Medicare Part B is used for more common medical services like doctors’ visits, preventative care, outpatient treatment, and even medical supplies. But unlike Part A, Part B isn’t free for anyone. Beneficiaries must pay a monthly premium for this coverage. In addition, patients may have to pay for 20% of certain services (such as physical therapy or some doctors’ appointments) or equipment (such as wheelchairs, commode chairs, and diabetes supplies) even after they reach their deductible.
What’s actually covered by Original Medicare is determined by three main bodies: federal and state governments (through legislation), local organizations (i.e., whether products/services are considered medically necessary), and the Medicare program itself. That means that some products and services are excluded from Original Medicare coverage. For instance, neither Medicare Part A or B covers prescription medications. That’s why many seniors and those with disabilities determine they need additional coverage to help shoulder these costs.
Medicare Part D is one policy that offers outpatient prescription drug coverage. In 2008, approximately 25.4 million Americans were enrolled in Medicare Part D programs. It’s important to note that Americans who have enrolled in a Medicare Advantage Plan (also known as Part C) cannot enroll in Part D, as Medicare Advantage already comes with prescription drug coverage.
Some beneficiaries may find that Medicare Part D doesn’t provide all of what they need. Supplemental policies, aptly known as Medigap, can help close the coverage gaps and ensure overall costs are more manageable. Both Medigap plans and Medicare Part D plans are purchased through private insurers, rather than through the federal government.
Understanding the many components of Medicare can be a daunting task, but it’s essential to know what’s covered under certain policies -- and which of your healthcare providers are within your network. Medicare Parts A, B, and D can help countless Americans make healthcare more accessible and affordable, assuming you do your research and fully comprehend your coverage.
Raising children is a full-time job that doesn't come with any training. Moms and dads alike often learn the struggles of parenting as they go along.
Certain aspects of parenting can be based solely on common sense, yet can be as difficult as unfamiliar territory. One of those aspects can be accidental poisoning.
Children are naturally curious and inquisitive, which isn't always a good thing. Not only that, but they tend to enjoy putting things in their mouths. The combination of the two can often be disastrous. There are many household items which should be monitored and/or locked away, out of the reach of tiny hands.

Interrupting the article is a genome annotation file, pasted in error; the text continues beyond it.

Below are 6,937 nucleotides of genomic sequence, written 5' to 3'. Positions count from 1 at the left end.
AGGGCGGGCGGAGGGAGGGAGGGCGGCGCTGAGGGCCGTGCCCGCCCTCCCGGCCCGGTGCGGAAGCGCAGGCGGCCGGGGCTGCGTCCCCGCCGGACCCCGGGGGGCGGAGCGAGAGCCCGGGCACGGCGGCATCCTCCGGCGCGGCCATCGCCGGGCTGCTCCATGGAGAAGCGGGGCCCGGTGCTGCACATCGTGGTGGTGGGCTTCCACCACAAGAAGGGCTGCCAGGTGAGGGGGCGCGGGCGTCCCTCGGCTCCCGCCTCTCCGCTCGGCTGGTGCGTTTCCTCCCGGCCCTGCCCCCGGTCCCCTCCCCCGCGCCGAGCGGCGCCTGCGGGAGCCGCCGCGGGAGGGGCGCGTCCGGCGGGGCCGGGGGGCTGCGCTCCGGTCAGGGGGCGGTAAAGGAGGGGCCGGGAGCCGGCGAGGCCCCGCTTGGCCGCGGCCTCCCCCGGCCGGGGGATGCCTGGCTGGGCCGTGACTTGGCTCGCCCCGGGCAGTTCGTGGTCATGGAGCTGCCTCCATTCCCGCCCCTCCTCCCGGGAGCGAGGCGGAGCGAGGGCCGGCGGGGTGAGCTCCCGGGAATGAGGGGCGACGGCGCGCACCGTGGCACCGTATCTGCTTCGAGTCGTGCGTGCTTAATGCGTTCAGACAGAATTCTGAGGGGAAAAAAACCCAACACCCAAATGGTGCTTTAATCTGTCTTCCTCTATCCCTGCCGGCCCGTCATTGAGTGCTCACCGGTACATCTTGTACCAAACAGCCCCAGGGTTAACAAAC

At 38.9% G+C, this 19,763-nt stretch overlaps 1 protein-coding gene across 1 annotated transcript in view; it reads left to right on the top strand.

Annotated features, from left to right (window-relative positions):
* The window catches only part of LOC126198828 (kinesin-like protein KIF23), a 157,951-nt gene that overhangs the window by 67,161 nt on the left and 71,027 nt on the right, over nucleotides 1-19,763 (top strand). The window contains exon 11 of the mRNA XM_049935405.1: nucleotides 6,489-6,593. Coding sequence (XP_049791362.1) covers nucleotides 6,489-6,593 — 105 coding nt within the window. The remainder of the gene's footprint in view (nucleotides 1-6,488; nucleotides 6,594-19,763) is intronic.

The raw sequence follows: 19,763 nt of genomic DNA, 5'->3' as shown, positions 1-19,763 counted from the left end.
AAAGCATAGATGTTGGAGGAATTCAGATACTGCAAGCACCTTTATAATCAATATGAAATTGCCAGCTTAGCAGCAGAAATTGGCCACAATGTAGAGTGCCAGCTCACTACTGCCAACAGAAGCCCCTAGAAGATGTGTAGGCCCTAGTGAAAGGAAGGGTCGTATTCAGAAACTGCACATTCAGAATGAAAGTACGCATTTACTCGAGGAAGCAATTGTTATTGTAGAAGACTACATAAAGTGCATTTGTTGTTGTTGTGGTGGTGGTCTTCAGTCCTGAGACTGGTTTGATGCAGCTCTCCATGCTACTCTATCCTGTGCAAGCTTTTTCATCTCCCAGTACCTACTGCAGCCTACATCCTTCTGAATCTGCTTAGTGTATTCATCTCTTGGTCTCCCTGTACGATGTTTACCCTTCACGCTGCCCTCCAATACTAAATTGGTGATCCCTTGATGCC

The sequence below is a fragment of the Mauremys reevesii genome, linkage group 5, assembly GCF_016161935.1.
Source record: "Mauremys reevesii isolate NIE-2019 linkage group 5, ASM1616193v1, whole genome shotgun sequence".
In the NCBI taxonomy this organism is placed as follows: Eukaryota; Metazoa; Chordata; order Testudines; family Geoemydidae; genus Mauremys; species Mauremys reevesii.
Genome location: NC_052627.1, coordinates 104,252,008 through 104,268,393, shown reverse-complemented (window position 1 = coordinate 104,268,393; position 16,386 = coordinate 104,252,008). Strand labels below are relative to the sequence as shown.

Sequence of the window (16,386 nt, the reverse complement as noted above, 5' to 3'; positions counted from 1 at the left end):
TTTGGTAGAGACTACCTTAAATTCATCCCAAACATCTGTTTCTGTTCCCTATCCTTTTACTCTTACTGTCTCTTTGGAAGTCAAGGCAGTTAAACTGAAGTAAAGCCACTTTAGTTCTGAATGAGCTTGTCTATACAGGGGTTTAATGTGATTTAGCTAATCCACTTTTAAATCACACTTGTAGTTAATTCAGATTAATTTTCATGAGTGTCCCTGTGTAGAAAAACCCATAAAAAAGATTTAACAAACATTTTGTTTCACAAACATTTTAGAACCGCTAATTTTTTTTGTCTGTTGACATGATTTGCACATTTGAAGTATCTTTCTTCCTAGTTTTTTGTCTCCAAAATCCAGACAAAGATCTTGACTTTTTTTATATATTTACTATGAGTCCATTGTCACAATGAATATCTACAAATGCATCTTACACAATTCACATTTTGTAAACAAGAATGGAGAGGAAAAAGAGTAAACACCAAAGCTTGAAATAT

MedicationsYour medication was prescribed to you based on the results of advanced diagnostic and laboratory services by a trained physician, and they are meant for you alone. While it would make sense then that those prescription drugs can be lethal if ingested by children, there are many more medication-related household products that can have the same effect. Cold and flu syrups, lozenges, and other remedies can all be extremely hazardous. Also mouthwashes, vitamins, antiseptics, antibiotics, sleep aids, antidepressants, heart medications, and many more. Even if they don't pose a significant poison threat, they can often be choking hazards. It's important to make sure any medications or the like are up and out of children's reach.
Hygienic and Cleaning ProductsAs stated before, things like mouthwash can be extremely poisonous to a child. The list of possible dangers continues with cleaning and hygiene products. Detergents, cleaning sprays, dishwashing soaps, drain cleaners, bleach, turpentine, and room deodorants can all be lethal household cleaning products. Hygiene products such as toothpaste, creams, ointments, shampoos, perfumes, aftershaves, and more are all extremely hazardous. Even though it can be taxing to continuously keep these items out of reach, it's imperative to the safety of your child. Simply leaving them on a vanity or underneath the kitchen sink isn't always enough.
Plants and Other ProductsAlcohol, tobacco, drugs (the not-so-legal kind), essential oils, pesticides, glue, batteries, gardening products, and automotive products such as oil, gas, and other fluids can be common household products that are potentially lethal if ingested. Even some plants can be poisonous to children if eaten such as oleander, foxglove, datura, and arum lily. You should also be sure not to have any plants indoors or on the property that have berries or colorful, bright leaves that might attract a young child.
If your child ingests any of these aforementioned products or any one of countless others, you should seek medical attention immediately. While advanced diagnostic and laboratory services might be required, often all that is needed is a simple blood test. Your emergency care provider will know the best route to take, depending on what was ingested.
An urgent care for kids can also be a good place to take a child that has been accidentally poisoned, and many provide convenient care with emergency facilities that are open 24/7. There are 7,357 urgent care centers in the United States as of 2016, an increase from 6,707 in 2015, according to Urgent Care Association of America. If your child has been accidentally poisoned, there are many options available to seek treatment.
If you need advanced diagnostic and laboratory services and/or poison treatment in the Texas area, call us today.
When you have a sick child to tend to, your number one focus is to ensure they're comfortable, safe, and on the mend. But even if you have their best interests at heart, knowing the best method of medical treatment for a given situation isn't always easy. Some situations may warrant a visit to the urgent care clinic (or even the emergency room), while other ailments can easily be cared for at home. Below, we've listed some of the most common illnesses and injuries your kids may deal with and our suggestions as to where you should go for treatment.
As a parent, you'll always strive to do right by your children. But when a brand new ailment pops up, you can't always instinctively know what to do. If you're ever in doubt and you feel your child can benefit from immediate care, visit or call your local urgent care clinic. The highly qualified staff there can assess the illness or injury, provide treatment options and advice, or answer any questions you may have.
Legacy ER & Urgent Care